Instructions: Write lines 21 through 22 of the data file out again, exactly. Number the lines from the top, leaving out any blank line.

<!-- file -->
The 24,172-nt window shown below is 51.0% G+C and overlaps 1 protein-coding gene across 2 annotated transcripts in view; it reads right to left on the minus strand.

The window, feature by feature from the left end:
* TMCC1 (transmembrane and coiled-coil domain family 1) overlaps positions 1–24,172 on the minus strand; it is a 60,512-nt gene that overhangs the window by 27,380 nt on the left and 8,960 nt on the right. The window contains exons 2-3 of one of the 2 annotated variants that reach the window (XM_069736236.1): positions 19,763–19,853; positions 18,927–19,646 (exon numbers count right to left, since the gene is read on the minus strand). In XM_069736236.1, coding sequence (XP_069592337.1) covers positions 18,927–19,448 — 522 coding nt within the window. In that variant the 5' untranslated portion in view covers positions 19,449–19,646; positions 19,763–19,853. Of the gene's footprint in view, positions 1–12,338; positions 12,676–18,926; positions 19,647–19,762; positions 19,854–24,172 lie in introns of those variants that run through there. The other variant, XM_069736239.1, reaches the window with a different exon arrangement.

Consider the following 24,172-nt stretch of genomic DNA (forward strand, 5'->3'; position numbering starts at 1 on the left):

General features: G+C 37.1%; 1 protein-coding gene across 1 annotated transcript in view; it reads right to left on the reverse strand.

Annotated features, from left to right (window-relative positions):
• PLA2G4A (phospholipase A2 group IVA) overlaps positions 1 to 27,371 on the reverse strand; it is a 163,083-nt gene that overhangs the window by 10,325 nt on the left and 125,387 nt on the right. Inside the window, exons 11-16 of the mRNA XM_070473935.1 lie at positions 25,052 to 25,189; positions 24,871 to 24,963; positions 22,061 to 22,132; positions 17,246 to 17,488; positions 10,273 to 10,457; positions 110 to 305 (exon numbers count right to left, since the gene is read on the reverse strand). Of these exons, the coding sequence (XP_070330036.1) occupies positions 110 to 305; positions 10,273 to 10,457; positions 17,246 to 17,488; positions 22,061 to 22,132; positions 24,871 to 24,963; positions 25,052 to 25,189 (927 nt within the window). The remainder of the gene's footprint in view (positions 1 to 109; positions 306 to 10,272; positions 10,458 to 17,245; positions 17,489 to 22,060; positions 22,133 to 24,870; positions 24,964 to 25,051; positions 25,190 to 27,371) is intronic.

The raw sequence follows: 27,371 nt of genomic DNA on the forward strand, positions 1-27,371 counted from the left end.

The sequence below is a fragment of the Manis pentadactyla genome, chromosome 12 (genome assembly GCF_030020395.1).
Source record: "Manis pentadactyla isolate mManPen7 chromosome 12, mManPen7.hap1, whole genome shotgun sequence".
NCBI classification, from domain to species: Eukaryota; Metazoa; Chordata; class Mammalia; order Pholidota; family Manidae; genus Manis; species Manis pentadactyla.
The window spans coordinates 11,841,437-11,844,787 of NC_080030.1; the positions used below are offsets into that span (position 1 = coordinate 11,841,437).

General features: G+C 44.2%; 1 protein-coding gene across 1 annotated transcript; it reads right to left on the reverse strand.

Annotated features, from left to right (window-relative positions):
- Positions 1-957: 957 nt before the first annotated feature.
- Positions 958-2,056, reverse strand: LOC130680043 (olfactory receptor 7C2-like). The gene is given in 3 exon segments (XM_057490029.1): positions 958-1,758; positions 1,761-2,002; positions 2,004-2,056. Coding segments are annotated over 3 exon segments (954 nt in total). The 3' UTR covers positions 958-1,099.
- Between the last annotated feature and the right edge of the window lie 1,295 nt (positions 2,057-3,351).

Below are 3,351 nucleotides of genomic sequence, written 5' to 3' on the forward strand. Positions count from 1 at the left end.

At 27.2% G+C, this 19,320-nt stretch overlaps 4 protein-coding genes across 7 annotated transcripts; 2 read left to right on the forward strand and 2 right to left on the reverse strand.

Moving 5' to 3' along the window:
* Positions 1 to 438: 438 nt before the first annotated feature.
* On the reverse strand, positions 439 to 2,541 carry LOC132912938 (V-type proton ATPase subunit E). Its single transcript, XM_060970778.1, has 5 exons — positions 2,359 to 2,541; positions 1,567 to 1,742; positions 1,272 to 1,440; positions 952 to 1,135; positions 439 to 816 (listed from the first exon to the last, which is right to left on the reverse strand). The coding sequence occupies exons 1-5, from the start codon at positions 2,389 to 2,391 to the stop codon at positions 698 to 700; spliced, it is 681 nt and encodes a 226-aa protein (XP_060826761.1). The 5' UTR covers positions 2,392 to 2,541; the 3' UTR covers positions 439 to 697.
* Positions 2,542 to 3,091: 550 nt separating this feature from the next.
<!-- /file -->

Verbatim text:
* Positions 1 to 438: 438 nt before the first annotated feature.
* On the reverse strand, positions 439 to 2,541 carry LOC132912938 (V-type proton ATPase subunit E). Its single transcript, XM_060970778.1, has 5 exons — positions 2,359 to 2,541; positions 1,567 to 1,742; positions 1,272 to 1,440; positions 952 to 1,135; positions 439 to 816 (listed from the first exon to the last, which is right to left on the reverse strand). The coding sequence occupies exons 1-5, from the start codon at positions 2,389 to 2,391 to the stop codon at positions 698 to 700; spliced, it is 681 nt and encodes a 226-aa protein (XP_060826761.1). The 5' UTR covers positions 2,392 to 2,541; the 3' UTR covers positions 439 to 697.